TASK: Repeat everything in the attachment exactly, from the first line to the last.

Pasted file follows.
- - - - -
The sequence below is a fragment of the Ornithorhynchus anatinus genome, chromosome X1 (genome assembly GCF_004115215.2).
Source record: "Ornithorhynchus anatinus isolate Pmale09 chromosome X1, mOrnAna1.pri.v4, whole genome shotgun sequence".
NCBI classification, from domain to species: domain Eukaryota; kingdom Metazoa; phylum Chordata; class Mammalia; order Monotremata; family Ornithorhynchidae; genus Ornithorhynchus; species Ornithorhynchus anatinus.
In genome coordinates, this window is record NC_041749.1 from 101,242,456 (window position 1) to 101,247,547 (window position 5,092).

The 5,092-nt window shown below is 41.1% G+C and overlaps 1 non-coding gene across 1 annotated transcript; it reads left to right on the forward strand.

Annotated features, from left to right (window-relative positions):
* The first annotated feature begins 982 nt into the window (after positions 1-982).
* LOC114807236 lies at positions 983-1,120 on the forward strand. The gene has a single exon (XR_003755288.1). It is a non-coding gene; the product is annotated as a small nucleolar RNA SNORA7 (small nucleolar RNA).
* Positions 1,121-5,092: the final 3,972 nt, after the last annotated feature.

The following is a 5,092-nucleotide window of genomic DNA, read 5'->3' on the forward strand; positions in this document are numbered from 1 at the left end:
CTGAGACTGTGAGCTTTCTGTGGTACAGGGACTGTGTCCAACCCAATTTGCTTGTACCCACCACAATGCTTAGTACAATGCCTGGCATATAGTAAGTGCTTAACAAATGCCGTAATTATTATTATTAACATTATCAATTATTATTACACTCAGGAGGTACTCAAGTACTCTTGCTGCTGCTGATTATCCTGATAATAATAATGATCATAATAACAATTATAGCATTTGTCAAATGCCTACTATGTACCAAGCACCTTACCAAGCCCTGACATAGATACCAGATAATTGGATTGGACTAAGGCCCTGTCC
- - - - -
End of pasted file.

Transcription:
The sequence below is a fragment of the Ornithorhynchus anatinus genome, chromosome X1 (genome assembly GCF_004115215.2).
Source record: "Ornithorhynchus anatinus isolate Pmale09 chromosome X1, mOrnAna1.pri.v4, whole genome shotgun sequence".
NCBI classification, from domain to species: domain Eukaryota; kingdom Metazoa; phylum Chordata; class Mammalia; order Monotremata; family Ornithorhynchidae; genus Ornithorhynchus; species Ornithorhynchus anatinus.
In genome coordinates, this window is record NC_041749.1 from 101,242,456 (window position 1) to 101,247,547 (window position 5,092).

The 5,092-nt window shown below is 41.1% G+C and overlaps 1 non-coding gene across 1 annotated transcript; it reads left to right on the forward strand.

Annotated features, from left to right (window-relative positions):
* The first annotated feature begins 982 nt into the window (after positions 1-982).
* LOC114807236 lies at positions 983-1,120 on the forward strand. The gene has a single exon (XR_003755288.1). It is a non-coding gene; the product is annotated as a small nucleolar RNA SNORA7 (small nucleolar RNA).
* Positions 1,121-5,092: the final 3,972 nt, after the last annotated feature.

The following is a 5,092-nucleotide window of genomic DNA, read 5'->3' on the forward strand; positions in this document are numbered from 1 at the left end:
CTGAGACTGTGAGCTTTCTGTGGTACAGGGACTGTGTCCAACCCAATTTGCTTGTACCCACCACAATGCTTAGTACAATGCCTGGCATATAGTAAGTGCTTAACAAATGCCGTAATTATTATTATTAACATTATCAATTATTATTACACTCAGGAGGTACTCAAGTACTCTTGCTGCTGCTGATTATCCTGATAATAATAATGATCATAATAACAATTATAGCATTTGTCAAATGCCTACTATGTACCAAGCACCTTACCAAGCCCTGACATAGATACCAGATAATTGGATTGGACTAAGGCCCTGTCC